Cyber policing : This thematic review to be undertaken between October and March 2016 will consider how Police Scotland is responding to the increasing demands and complexity of cyber-enabled, cyber-dependent and internet-facilitated crime. It will look at victims, resourcing, future investment and carry out comparisons with England, Wales and Northern Ireland.
Forensic Services : This thematic review will take place from January to March 2016 and will scrutinise how the Scottish Police Authority is meeting its obligations to provide forensic services to Police Scotland, the Police Investigations and Review Commissioner and the Lord Advocate and Crown Office.
Leadership and Governance : This continuous improvement review, from April to September, builds on previous activity and will support the Scottish Police Authority to offer effective and sustainable scrutiny to Scottish policing.
Strategic Planning and Performance : This continuous improvement review, from April to September, will assess the strategic planning and performance management frameworks within Police Scotland.
Edinburgh Division : This local policing+ inspection is currently underway and is due to be reported on in September.
Dumfries and Galloway : This local policing+ inspection is expected to be undertaken during October and November with the report published early in 2016.
Children’s Services : HMICS seconds two staff on a full-time basis to assist with the joint inspection and collaborative reviews of services for children and young people across Scotland. The inspections look at community planning partnership areas and include services provided by health visitors, school nurses, teachers, doctors, social workers and police officers. These reports are published by the Care Inspectorate.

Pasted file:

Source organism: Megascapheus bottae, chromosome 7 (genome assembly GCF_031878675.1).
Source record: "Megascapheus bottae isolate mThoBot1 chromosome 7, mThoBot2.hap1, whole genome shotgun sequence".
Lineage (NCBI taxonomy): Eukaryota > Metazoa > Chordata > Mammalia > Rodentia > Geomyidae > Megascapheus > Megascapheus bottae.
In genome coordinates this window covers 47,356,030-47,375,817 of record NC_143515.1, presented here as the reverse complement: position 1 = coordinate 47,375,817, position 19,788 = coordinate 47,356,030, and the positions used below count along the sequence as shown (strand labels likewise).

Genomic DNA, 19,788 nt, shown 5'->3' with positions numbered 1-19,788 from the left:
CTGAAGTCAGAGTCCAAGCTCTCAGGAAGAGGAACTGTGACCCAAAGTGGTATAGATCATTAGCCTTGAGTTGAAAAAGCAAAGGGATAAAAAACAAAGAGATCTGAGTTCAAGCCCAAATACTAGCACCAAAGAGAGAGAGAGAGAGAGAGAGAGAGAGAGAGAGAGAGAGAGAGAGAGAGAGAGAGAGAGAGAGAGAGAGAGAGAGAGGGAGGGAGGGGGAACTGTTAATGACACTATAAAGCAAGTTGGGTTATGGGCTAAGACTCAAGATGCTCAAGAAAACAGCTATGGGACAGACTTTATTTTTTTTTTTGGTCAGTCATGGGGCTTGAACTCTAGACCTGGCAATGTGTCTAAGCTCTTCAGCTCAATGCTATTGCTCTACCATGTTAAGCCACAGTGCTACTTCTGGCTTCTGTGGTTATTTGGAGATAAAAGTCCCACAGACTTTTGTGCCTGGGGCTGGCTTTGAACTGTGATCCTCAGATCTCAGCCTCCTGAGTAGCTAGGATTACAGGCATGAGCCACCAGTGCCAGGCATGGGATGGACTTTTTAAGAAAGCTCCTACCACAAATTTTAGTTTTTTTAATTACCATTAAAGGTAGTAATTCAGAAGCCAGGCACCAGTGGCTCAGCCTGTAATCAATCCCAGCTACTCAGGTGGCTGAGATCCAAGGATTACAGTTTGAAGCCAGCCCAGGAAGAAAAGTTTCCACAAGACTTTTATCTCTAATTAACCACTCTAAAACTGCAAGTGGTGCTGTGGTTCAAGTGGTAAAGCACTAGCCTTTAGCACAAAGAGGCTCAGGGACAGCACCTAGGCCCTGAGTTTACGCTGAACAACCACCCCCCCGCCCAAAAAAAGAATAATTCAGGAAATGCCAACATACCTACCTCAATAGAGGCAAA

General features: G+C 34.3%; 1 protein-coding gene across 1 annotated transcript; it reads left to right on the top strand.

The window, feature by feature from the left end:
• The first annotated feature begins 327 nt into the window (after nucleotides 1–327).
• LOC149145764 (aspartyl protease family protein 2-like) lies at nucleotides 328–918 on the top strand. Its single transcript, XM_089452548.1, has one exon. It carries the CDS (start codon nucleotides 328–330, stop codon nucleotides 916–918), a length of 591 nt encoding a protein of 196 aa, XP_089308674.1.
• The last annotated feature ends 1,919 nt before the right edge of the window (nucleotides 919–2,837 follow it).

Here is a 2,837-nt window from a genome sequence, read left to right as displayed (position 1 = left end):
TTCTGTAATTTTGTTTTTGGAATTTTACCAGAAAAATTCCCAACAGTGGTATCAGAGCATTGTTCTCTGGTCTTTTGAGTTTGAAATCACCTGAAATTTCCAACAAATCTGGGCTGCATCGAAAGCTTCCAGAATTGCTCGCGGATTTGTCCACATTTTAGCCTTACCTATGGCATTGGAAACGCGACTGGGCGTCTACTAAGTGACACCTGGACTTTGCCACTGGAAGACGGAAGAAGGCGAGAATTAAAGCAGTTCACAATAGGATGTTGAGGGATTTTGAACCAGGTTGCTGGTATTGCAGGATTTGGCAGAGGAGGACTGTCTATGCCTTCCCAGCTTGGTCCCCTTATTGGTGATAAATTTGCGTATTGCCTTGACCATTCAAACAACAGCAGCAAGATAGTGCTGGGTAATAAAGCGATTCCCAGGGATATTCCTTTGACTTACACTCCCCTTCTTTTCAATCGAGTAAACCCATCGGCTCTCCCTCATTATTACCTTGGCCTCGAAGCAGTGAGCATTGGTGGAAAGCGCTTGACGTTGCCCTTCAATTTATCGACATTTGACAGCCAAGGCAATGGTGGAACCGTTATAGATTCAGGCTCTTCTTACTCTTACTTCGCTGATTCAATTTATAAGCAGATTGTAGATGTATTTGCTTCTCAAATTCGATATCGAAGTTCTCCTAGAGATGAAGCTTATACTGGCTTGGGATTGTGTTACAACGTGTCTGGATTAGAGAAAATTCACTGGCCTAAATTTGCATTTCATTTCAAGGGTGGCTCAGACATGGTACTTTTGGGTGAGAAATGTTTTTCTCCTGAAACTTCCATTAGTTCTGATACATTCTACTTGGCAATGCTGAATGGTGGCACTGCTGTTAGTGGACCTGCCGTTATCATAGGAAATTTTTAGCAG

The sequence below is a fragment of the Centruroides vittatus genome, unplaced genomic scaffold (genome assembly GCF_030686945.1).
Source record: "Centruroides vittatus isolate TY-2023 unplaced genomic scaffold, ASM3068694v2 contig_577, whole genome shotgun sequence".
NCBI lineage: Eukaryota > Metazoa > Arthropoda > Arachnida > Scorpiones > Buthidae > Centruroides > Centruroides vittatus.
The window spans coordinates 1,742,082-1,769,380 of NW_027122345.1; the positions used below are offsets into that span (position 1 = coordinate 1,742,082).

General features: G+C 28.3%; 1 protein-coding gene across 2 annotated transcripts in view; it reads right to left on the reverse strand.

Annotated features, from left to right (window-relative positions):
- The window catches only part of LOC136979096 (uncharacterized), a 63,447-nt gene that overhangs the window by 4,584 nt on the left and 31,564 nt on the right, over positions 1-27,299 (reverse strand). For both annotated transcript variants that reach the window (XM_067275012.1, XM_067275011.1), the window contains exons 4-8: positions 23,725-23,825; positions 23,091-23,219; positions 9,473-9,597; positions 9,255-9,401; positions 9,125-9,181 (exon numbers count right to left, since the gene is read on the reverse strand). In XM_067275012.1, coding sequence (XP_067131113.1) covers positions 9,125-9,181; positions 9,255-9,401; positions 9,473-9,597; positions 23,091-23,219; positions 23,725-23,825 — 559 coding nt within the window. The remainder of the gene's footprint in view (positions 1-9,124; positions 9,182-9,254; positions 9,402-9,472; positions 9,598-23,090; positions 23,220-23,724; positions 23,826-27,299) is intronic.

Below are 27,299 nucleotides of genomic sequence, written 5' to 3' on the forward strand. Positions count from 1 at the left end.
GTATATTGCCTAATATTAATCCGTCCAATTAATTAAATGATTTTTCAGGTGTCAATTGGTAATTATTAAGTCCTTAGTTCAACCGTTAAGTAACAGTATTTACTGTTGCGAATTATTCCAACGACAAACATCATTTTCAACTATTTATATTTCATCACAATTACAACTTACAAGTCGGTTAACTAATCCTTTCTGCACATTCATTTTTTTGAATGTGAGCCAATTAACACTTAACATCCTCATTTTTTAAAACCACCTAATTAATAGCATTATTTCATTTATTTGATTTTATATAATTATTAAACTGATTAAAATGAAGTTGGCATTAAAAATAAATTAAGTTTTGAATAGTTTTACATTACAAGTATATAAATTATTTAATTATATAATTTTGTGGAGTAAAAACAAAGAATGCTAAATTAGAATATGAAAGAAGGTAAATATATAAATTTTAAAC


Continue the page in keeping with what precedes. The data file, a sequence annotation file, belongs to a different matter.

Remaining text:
MAPPA (Multi Agency Public Protection Arrangements) : This collaborative review with the Care Inspectorate is due to publish its findings in November. It is assessing how effective the local authorities are in discharging their duties and the arrangements that are in place for significant case reviews and the learning from them.
Facial Recognition : This audit and assurance review, which will conclude in September, considers the use by Police Scotland of the facial recognition technology capabilities within the UK Police National Database. It is looking at the use of custody and biometric images, recording and retention of information and will provide comparisons with England and Wales.
Crime Recording : The scoping for this audit and assurance review, which will be a follow up to the major audit of crime recording published in November 2014, will begin in March 2016.
Stop and Search Phase 2 : This audit and assurance review, which will be undertaken in spring 2016, will build on our previous scrutiny of stop and search and include a statistically significant audit of both positive and negative searches.
National Preventative Mechanism – HMICS is a member of the United Kingdom’s National Preventive Mechanism, a group of organisations designated under the Optional Protocol to the Convention against Torture and other Cruel, Inhuman or Degrading Treatment or Punishment (OPCAT) to monitor places of detention and report on the treatment of and conditions for detainees. As a member of the NPM, HMICS carries out regular inspections of police custody in Scotland. We publish reports of these inspections, identify good practice and make recommendations for improvement.